Health is the cornerstone to our core needs, thereby the cornerstone to trust.” This was one lens on the latest 2022 Edelman Trust Barometer published earlier this month.

But trust is in short supply when it comes to consumers openness to share their personal information we learn through a new study published in JAMA, Consumer Willingness to Share Personal Digital Information for Health-Related Uses.

For some historical context, the authors (all affiliated with the University of Pennsylvania [medical school or Wharton (business school)] start with HIPAA, the Health Insurance Portability and Accountability Act which served up privacy protections based on the health information technology of the time. Remember that in 1996, there were no smartphones, mobile apps, or Internet clouds.

As these latter technologies developed and generated lots of digital data, researchers, clinicians, and third parties have mashed up the information for wellness and medical and other reasons that have had nothing to do with the context of health/care.

The study was conducted to assess consumers’ views on sharing personal data for health purposes. The survey was fielded in July 2020 (so a few months into the COVID-19 pandemic) among 3,543 respondents.

Top-line, people can have “strong views” about sharing information regardless about a specific use case. At the same time, the growing application of AI and personalized medicine requires the use of all kinds of personal information that extends well beyond claims data in the electronic health record.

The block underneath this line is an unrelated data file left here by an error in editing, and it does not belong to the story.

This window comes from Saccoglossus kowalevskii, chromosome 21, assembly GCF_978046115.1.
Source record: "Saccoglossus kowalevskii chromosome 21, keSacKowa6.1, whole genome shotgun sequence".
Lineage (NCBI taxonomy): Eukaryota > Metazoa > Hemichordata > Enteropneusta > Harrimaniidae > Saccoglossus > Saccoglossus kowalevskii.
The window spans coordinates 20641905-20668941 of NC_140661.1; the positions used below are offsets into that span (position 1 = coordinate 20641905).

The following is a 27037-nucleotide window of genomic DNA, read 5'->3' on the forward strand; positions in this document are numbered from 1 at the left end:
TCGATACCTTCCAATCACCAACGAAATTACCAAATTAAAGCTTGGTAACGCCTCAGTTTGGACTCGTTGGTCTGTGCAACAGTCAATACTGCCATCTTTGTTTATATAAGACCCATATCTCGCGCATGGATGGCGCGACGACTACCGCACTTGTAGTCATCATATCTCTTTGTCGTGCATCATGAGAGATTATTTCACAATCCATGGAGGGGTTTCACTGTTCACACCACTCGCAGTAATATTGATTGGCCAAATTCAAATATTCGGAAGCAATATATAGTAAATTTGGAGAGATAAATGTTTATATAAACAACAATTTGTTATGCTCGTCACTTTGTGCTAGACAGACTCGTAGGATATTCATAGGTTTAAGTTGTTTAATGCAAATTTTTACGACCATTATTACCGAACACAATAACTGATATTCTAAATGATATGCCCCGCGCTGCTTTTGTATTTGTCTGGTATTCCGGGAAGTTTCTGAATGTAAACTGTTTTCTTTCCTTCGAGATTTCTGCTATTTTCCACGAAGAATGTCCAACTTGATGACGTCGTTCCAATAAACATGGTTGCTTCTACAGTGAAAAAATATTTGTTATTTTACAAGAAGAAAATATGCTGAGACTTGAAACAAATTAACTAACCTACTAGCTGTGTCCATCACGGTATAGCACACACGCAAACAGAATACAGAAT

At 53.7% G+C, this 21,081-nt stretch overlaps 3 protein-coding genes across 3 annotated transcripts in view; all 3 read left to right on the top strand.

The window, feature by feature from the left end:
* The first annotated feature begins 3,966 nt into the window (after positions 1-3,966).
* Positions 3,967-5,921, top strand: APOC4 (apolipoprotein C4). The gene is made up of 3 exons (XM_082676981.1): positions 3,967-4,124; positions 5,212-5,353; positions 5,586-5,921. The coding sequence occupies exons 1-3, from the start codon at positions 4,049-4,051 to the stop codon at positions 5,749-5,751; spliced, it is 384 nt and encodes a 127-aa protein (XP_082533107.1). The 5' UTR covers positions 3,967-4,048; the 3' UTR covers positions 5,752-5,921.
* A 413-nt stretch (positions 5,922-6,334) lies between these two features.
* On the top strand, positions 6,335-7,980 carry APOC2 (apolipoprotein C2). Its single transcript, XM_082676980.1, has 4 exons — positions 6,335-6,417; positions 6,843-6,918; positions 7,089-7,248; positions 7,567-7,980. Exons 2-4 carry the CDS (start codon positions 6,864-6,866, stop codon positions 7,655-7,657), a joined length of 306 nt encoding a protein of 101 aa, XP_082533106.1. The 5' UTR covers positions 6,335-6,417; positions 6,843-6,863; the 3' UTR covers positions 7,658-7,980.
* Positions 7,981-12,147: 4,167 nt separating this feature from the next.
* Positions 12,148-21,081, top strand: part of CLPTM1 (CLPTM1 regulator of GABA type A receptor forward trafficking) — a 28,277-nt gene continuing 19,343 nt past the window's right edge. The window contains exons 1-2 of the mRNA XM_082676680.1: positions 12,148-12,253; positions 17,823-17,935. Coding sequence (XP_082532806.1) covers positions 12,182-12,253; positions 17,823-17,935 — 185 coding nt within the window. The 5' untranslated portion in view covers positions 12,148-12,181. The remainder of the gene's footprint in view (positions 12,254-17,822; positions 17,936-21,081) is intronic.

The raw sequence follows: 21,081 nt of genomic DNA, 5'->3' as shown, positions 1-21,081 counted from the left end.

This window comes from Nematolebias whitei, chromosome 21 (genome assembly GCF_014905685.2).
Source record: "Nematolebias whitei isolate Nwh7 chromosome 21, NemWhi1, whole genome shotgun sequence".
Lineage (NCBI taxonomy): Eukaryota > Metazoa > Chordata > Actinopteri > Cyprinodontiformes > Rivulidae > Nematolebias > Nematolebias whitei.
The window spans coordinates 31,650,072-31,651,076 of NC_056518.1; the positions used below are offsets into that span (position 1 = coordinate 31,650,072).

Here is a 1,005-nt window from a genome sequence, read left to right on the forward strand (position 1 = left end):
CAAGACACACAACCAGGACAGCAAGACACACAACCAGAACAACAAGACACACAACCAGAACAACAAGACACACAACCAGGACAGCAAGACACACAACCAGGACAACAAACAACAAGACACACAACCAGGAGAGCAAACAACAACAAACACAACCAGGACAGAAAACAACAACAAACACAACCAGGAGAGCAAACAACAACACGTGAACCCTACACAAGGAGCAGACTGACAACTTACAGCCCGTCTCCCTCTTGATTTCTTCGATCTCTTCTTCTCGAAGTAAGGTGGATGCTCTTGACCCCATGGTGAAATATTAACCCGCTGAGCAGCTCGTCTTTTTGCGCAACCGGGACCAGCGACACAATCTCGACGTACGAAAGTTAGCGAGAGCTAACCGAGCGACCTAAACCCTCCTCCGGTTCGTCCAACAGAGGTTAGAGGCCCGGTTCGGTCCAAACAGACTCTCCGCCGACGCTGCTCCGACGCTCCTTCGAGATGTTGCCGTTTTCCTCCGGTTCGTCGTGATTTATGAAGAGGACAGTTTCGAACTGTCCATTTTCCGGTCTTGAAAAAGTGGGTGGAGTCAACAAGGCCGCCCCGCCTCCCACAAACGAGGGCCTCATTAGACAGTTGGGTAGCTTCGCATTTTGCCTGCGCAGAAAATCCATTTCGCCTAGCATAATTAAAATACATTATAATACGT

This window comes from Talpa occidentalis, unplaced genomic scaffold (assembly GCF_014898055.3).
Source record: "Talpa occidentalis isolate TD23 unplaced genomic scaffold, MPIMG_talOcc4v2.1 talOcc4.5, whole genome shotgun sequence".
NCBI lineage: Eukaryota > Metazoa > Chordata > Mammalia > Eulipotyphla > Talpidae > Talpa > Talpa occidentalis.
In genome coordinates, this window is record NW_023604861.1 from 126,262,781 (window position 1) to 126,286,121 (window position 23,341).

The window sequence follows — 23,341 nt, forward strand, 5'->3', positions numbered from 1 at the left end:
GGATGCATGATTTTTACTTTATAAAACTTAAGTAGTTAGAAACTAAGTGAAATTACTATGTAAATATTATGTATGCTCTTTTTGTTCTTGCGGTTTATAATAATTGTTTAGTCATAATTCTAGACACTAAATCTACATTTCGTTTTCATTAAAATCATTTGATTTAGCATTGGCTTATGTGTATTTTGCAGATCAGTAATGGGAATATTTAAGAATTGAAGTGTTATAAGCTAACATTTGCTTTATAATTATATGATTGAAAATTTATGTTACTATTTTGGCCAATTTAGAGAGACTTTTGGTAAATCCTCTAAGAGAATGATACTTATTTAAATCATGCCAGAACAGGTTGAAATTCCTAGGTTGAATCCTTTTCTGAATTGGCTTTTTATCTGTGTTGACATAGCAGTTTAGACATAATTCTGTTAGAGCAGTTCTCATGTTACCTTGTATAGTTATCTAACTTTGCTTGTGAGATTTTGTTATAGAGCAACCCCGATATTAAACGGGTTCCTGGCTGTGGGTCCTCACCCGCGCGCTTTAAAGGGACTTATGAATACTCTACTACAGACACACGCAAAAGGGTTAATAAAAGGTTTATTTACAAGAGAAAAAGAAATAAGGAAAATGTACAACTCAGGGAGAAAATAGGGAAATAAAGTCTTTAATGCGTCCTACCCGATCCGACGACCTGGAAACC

A few over-arching findings:

  • Consumers’ views of sharing health data depend on context
  • About one in two people would share regardless of context, compared with 33% opposed to most sharing.
  • The demographics of sharers vary, shown in the table below. For example, white and higher-income populations were more likely less willing to share than people in racial ethnic minority groups or consumers earning lower incomes. {This finding differs from other studies finding more privacy-concerns; the authors of this study focused on nongovernmental uses of digital health information which they believe differentiated this finding from other studies where the concerned worried about governmental surveillance).

Some additional more granular findings include:

  • More people were willing to share information about their walking activity from phone apps compared with information coming out of their electronic health record (EHR)
  • Compared with sharing health information from personal EHRs, people were less willing to share information about finances from banks, places they visit based on public camera shots, communications with people on social media, and Internet search engine histories
  • People would be more willing to share their information with a university hospital than with a pharmaceutical or digital technology company
  • Differences by disease were small except people appear to be less willing to share information related to depression and diabetes versus cancer, and more willing to share information about COVID-19.